Fox, MLB, and New York come together to promote All-Star game

NEW YORK: To gear up for Major League Baseball's All-Stars game in the Bronx July 15, the MLB PR team used New York City as the backdrop for its campaign.

NEW YORK: To gear up for Major League Baseball's All-Stars game in the Bronx July 15, the MLB PR team used New York City as the backdrop for its campaign.

Forty-two Statue of Liberty replicas, plastered with team logos and colors, were placed all over the city, a Bon Jovi concert was held in Central Park on July 12, and a parade came down Sixth Avenue the afternoon of the big game.

"For the All-Star Game, one really important thing we like to do is take on the feel of the [host] city," said Matt Bourne, VP of business PR for MLB. "We wanted to be high impact and use the great backdrop of New York City."

Bourne called the entire PR campaign a very collaborative effort, both within MLB, and with external agencies like Rubenstein, which helped with PR for the parade and FanFest (the agency also reps the New York Yankees); NYC & Co., the city's marketing, tourism and partnership organization; and the Mayor's Office and City of New York.

Fox Sports, the network that aired the All-Star Game, also worked with MLB for several PR efforts, said Lou D'Ermilio, SVP of media relations for Fox Sports Network. These included a conference call with members of sports media, radio tours with parade hosts Chris Rose and Mark Grace, and appearances for Joe Buck, who called play-by-play for the game, on Late Night with Conan O'Brien and The Late Show with David Letterman, organized by Fox Sports VP of communications Dan Bell.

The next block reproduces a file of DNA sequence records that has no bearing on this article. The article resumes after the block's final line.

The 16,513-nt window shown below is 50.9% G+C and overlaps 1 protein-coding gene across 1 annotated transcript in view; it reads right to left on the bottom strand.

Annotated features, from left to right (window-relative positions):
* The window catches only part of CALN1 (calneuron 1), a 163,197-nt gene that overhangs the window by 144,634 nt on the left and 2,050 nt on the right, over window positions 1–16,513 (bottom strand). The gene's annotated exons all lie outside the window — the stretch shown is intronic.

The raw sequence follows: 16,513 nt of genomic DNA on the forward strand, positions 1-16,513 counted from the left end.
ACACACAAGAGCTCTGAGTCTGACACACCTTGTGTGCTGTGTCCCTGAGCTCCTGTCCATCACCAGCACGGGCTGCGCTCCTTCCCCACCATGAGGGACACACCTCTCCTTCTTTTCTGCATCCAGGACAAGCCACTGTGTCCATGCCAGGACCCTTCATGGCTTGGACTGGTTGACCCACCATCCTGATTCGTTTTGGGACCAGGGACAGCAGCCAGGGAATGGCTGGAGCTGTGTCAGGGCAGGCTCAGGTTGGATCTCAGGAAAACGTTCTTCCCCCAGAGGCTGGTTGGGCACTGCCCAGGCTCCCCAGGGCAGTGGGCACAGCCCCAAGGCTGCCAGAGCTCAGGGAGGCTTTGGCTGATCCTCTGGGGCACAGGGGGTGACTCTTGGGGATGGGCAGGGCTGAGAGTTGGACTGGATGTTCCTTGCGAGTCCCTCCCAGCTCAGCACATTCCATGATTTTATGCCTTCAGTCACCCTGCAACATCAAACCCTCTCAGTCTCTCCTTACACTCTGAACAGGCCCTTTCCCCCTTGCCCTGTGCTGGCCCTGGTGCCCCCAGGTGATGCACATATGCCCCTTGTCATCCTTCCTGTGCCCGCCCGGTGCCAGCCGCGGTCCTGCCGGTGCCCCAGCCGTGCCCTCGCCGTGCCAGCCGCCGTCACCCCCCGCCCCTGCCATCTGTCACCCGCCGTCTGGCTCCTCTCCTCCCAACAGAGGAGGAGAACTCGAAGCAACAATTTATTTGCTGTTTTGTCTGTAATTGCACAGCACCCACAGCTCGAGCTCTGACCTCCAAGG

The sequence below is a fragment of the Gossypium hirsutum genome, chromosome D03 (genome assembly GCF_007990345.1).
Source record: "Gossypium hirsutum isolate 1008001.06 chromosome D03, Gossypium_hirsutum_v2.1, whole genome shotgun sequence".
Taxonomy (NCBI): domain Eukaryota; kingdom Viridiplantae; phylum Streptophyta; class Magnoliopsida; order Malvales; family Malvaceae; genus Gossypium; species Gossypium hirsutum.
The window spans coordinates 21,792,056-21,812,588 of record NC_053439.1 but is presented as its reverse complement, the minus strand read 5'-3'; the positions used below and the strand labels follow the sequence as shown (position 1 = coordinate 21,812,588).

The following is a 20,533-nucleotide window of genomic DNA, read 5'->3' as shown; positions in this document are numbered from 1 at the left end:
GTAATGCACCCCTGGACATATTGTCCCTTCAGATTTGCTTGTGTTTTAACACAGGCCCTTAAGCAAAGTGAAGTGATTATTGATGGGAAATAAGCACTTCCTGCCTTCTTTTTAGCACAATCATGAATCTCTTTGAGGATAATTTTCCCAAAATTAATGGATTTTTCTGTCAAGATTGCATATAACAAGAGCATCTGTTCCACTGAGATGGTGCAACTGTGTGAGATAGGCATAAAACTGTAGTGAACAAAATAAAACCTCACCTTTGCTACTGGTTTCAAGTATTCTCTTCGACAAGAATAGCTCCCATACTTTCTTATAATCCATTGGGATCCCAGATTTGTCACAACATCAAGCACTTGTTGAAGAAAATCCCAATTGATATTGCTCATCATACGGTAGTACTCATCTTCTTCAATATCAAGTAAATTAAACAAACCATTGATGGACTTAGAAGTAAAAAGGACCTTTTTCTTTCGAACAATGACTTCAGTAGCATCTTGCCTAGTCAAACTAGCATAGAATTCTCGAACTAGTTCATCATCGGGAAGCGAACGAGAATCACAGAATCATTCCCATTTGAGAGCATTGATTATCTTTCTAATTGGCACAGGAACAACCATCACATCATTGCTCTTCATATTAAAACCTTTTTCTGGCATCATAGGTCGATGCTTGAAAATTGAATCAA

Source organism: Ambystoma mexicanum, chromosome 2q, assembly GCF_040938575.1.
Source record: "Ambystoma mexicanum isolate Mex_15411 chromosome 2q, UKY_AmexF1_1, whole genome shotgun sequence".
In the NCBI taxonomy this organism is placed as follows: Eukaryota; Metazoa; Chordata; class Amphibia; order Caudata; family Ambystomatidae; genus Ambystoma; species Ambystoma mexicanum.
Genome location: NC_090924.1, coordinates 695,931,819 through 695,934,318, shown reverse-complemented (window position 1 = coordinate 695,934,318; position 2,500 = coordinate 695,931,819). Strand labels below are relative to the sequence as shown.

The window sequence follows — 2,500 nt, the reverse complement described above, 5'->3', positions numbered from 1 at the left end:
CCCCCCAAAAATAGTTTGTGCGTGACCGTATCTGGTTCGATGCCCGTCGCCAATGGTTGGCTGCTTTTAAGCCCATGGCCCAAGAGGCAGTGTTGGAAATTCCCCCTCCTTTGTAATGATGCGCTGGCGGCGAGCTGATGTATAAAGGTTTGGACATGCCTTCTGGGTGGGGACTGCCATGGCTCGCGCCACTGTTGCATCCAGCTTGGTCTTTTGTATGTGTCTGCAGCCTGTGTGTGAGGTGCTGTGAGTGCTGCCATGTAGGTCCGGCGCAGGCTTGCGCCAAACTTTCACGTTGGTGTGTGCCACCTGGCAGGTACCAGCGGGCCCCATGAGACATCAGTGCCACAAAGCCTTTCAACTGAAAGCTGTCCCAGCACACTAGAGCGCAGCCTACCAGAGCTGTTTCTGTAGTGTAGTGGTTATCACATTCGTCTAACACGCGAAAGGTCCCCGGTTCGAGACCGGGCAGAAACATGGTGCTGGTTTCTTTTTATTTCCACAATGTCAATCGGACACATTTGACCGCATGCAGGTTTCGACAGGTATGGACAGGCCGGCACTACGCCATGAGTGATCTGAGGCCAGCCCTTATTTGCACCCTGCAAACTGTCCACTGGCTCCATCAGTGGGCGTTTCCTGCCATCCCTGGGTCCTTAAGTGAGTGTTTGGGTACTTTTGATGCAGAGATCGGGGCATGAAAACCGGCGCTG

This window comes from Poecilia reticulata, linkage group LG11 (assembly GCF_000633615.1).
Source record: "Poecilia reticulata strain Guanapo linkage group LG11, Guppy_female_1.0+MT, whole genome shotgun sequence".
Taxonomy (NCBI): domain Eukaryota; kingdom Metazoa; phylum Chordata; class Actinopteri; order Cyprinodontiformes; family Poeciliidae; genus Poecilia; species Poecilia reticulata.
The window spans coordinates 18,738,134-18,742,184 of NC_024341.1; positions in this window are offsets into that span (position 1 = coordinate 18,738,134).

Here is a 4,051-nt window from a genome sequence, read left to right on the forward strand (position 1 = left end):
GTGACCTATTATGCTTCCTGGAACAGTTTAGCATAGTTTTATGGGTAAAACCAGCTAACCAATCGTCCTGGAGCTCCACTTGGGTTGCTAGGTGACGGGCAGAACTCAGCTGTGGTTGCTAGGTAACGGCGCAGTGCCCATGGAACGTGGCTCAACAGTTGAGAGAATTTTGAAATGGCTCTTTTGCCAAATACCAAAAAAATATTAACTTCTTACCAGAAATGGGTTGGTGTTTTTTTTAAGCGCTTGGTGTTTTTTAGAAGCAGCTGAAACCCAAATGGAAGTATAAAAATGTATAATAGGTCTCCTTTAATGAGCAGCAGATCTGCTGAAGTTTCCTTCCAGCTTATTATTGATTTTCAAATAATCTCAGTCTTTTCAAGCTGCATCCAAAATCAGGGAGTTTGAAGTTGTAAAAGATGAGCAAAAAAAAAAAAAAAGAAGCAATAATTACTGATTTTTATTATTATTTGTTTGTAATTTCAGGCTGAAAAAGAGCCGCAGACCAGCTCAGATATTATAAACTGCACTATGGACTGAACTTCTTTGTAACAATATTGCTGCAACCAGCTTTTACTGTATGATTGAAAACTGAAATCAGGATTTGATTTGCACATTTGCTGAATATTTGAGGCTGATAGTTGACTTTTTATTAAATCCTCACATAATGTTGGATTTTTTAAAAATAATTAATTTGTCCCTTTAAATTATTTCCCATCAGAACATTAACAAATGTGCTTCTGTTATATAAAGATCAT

Fox Sports and MLB also provided All-Star items, including a video comparing and contrasting life now to life in 1977, the last time the All-Star Game was held at Yankee Stadium to national sports media, radio stations, and local broadcasters.

"You need things to talk about if the subject of the All-Star Game comes up, and we want them to be prepared," D'Ermilio said. Fox also released information about which Hall of Famers would come to the game on a weekly basis, he said, to "keep things buzzing."

For sponsors of this event, the All-Star game provided opportunities to leverage the partnership and introduce some PR. Sharp Electronics hosted a "Winning Lineup" sweepstakes promotion and a street team handing out lineup cards, promoting the sweepstakes. Bank of America held a month-long promotion where customers who signed up for a MLB Banking Account also received two complimentary tickets to a VIP event at the All-Star FanFest.

"New York is such a cluttered and dynamic marketplace," said Joe Goode, SVP of global marketing for Bank of America, "so our strategy was to create as much sound about [Bank of America's participation] as possible."

Baseball-focused companies New Era and Modell's held events around the city, bringing together kids and Yankees legends, said Philip Crimaldi, VP at DKC, which works with both corporations. Other DKC client Topps, the baseball card company, had a major presence at FanFest, where fans could create their own baseball cards.

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